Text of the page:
Chapter Twelve: Managing
Remus found it troubling when Albus Dumbledore did not immediately tax him for having neglected to dose himself with the Wolfsbane Potion. I don't understand it. Dumbledore has always been excessively kind to me, but I endangered everyone by my carelessness. He should be furious.
Even Sirius, who refused to think of Remus' failure as recklessness, was confused by the headmaster's lack of anger.
Albus watched the pensive couple sitting before him and knew at once what had occurred the previous evening. Harry has indeed learnt by my example, he thought sadly. But no good will come of revealing her machinations to her family, particularly as I know that Ro most certainly was involved in the affair.
The wizard knew that his old love was a long-time "solver" of problems that fell outside the scope of the Ministry's reach. While the witch was not evil, per se, she had always been inclined to eschew bureaucracy in favor of the direct approach. Indeed, the woman felt that it was her rightful place as a guardian of the Land and her town to preserve what she could of the general peace even as she wrought her own form of contained destruction to see that good was done.
Ro, Harry, and I have that in common, do we not? Albus asked himself, omitting certain others he might have done well to include in his list.
The Greater Good had many servants, though not all of them undertook to understand their roles in the same manner. And none of them could claim to remember ever receiving any true instruction as to their tasks. But as Albus found himself approaching the end of his life, he was no longer certain that allowing one's best intentions to guide oneself was any better than being motivated to act by guilt.
Unfortunately, I am too old to learn how to behave any differently, the wizard realized, and matters need managing, here.
"Remus," said the headmaster, "I think that Sirius' idea is very likely the closest thing to an explanation we can have. Severus' potion must have developed efficacious lingering properties, or you would have attacked someone last night."
"But someone was attacked," Remus said quietly.
By now, he and Sirius were aware of Alastor Moody's death.
"That was nothing to do with you!" Sirius exclaimed, clasping his lover's hand in support.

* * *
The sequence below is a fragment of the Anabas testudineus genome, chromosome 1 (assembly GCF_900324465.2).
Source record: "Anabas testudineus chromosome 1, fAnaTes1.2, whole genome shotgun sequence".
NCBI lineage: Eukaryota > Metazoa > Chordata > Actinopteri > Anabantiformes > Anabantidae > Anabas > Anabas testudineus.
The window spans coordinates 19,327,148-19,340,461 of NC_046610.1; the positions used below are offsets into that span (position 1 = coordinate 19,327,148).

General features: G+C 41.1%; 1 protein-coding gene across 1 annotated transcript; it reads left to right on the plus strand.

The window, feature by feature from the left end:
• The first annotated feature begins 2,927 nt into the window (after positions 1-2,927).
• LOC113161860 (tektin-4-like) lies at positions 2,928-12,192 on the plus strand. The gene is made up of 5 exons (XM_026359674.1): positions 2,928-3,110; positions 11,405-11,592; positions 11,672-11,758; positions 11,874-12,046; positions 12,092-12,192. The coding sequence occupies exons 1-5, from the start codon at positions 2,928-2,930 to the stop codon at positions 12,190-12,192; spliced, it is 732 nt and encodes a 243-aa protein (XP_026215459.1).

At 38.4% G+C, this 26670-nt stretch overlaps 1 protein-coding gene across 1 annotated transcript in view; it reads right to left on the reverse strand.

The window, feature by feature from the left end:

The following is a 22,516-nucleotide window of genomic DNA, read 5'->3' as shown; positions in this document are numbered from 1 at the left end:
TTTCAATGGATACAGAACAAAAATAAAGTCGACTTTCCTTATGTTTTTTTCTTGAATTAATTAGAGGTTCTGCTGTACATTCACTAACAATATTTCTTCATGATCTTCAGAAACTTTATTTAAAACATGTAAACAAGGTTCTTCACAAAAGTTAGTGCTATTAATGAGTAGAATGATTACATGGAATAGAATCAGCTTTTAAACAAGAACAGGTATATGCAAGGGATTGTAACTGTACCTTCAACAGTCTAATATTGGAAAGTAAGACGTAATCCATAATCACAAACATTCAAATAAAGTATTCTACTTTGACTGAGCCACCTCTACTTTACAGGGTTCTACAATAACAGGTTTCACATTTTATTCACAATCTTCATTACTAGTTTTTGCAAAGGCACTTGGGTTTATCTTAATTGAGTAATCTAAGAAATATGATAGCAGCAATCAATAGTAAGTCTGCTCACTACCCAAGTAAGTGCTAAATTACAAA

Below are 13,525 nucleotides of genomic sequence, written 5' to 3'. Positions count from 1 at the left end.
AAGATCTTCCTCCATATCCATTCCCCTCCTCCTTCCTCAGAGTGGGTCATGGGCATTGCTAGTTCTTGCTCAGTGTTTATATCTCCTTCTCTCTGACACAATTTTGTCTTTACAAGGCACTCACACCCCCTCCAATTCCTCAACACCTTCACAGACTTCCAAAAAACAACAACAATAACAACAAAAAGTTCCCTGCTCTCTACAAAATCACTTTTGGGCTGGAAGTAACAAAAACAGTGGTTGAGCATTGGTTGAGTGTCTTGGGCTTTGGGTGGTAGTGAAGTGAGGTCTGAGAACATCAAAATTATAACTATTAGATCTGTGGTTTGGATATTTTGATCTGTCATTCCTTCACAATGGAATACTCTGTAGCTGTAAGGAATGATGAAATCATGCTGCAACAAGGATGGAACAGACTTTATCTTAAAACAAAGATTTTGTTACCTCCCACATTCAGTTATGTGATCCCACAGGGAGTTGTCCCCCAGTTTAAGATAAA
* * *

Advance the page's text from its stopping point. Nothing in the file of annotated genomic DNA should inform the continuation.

"Indeed, dear boy, we have the proof of Harry's account to the Ministry officials that it was a vampire who killed poor Alastor. She would not mistake the matter, as I'm sure you know."
That was true, Remus knew; Harry could tell a vampire from a werewolf well enough. But the man still felt too shaken by his lapse to feel easy. Waking up in the cellar of the Three Broomsticks had felt very much like a nightmare.
He was surprised when Sirius said, in a gentle tone, "Moody's death must be a terrible loss to you, Albus."
The old wizard calculatingly allowed himself to express more grief than he felt to show on his features, and was gratified by the result of his performance as he perceived Remus' thoughts.
Grief. That explains Albus' reticence to chastize me. The man has seen so much of loss, hasn't he?
The headmaster considered that what contemporaries were left to him would need to be visited. And soon. "Thank you, Sirius. But rather than dwell on that which we cannot change, I feel we might more profitably turn our attention to those matters that concern the living."
"Do you mean Harry and Severus?" Sirius asked.
"No, dear boy. I believe they have themselves quite in hand," Albus replied, his eyes twinkling. "I rather think we might consider how best to approach the matter of young Zabini."
None of the wizards felt easy about the alteration in the Auror's professional status, so they entered into a lengthy debate about how this change might bear on their ongoing investigation into the man's suspected involvement in the mysterious interest being displayed in the early history of Wizarding Britain.
At long last, Balthazar Zabini felt as though his patience had earned him a measure of success. He was about to meet with the wife of Ambrose Blake, who would surely know something of her husband's last Auror mission. He was certain that, if he could discover how Ambrose had been . . . subdued, he would be one step closer toward redeeming himself in the eyes of his family--who had many reasons to distrust him, not the least of which being that he had never fully supported the Dark Lord.
Voldemort was a dangerous fool bent on destroying all of us for his own selfish aggrandizement, the man mused as he walked through the doors of St. Mungo's. True, he had allowed the half-breed to use him in various schemes, chief among them the removal of several of the Ministry's more vocal critics of the insane wizard, but he had avoided taking the Dark Mark by claiming to fear its effects on his Metamorphmagical powers.
His parents had never forgiven him for that lapse. They had called him a coward, called him weak, called him useless. But no one will deny my usefulness when I discover what kind of magic was used against Ambrose. Zoroastrid will have to allow me to assist her more directly in our family's great work, then.